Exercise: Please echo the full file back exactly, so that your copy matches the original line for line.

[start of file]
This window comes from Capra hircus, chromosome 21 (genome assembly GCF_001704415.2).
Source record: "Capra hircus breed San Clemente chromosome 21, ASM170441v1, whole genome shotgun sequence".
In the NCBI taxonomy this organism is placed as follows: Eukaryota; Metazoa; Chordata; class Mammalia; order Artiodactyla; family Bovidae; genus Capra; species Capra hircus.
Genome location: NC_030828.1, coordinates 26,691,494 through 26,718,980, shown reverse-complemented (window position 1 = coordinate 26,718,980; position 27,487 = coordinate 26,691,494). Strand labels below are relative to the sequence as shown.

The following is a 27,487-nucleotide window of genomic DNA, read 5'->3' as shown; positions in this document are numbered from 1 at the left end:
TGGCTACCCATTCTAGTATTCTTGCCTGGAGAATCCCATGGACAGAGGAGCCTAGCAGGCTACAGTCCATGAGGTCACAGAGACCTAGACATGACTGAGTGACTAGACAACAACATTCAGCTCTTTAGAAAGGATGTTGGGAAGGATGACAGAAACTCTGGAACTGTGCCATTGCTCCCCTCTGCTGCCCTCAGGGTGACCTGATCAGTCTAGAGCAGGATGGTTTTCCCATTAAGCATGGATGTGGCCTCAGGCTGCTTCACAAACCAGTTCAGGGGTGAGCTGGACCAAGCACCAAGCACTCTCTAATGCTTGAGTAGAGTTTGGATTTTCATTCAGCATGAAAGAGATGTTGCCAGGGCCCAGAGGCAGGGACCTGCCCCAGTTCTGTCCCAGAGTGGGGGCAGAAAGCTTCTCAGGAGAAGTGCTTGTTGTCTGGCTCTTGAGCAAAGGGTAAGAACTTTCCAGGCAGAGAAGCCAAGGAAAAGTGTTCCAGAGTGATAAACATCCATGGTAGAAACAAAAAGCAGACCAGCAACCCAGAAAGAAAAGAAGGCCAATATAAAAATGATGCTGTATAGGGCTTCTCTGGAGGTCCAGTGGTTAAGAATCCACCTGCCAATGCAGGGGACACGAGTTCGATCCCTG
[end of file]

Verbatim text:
This window comes from Capra hircus, chromosome 21 (genome assembly GCF_001704415.2).
Source record: "Capra hircus breed San Clemente chromosome 21, ASM170441v1, whole genome shotgun sequence".
In the NCBI taxonomy this organism is placed as follows: Eukaryota; Metazoa; Chordata; class Mammalia; order Artiodactyla; family Bovidae; genus Capra; species Capra hircus.
Genome location: NC_030828.1, coordinates 26,691,494 through 26,718,980, shown reverse-complemented (window position 1 = coordinate 26,718,980; position 27,487 = coordinate 26,691,494). Strand labels below are relative to the sequence as shown.

The following is a 27,487-nucleotide window of genomic DNA, read 5'->3' as shown; positions in this document are numbered from 1 at the left end:
TGGCTACCCATTCTAGTATTCTTGCCTGGAGAATCCCATGGACAGAGGAGCCTAGCAGGCTACAGTCCATGAGGTCACAGAGACCTAGACATGACTGAGTGACTAGACAACAACATTCAGCTCTTTAGAAAGGATGTTGGGAAGGATGACAGAAACTCTGGAACTGTGCCATTGCTCCCCTCTGCTGCCCTCAGGGTGACCTGATCAGTCTAGAGCAGGATGGTTTTCCCATTAAGCATGGATGTGGCCTCAGGCTGCTTCACAAACCAGTTCAGGGGTGAGCTGGACCAAGCACCAAGCACTCTCTAATGCTTGAGTAGAGTTTGGATTTTCATTCAGCATGAAAGAGATGTTGCCAGGGCCCAGAGGCAGGGACCTGCCCCAGTTCTGTCCCAGAGTGGGGGCAGAAAGCTTCTCAGGAGAAGTGCTTGTTGTCTGGCTCTTGAGCAAAGGGTAAGAACTTTCCAGGCAGAGAAGCCAAGGAAAAGTGTTCCAGAGTGATAAACATCCATGGTAGAAACAAAAAGCAGACCAGCAACCCAGAAAGAAAAGAAGGCCAATATAAAAATGATGCTGTATAGGGCTTCTCTGGAGGTCCAGTGGTTAAGAATCCACCTGCCAATGCAGGGGACACGAGTTCGATCCCTG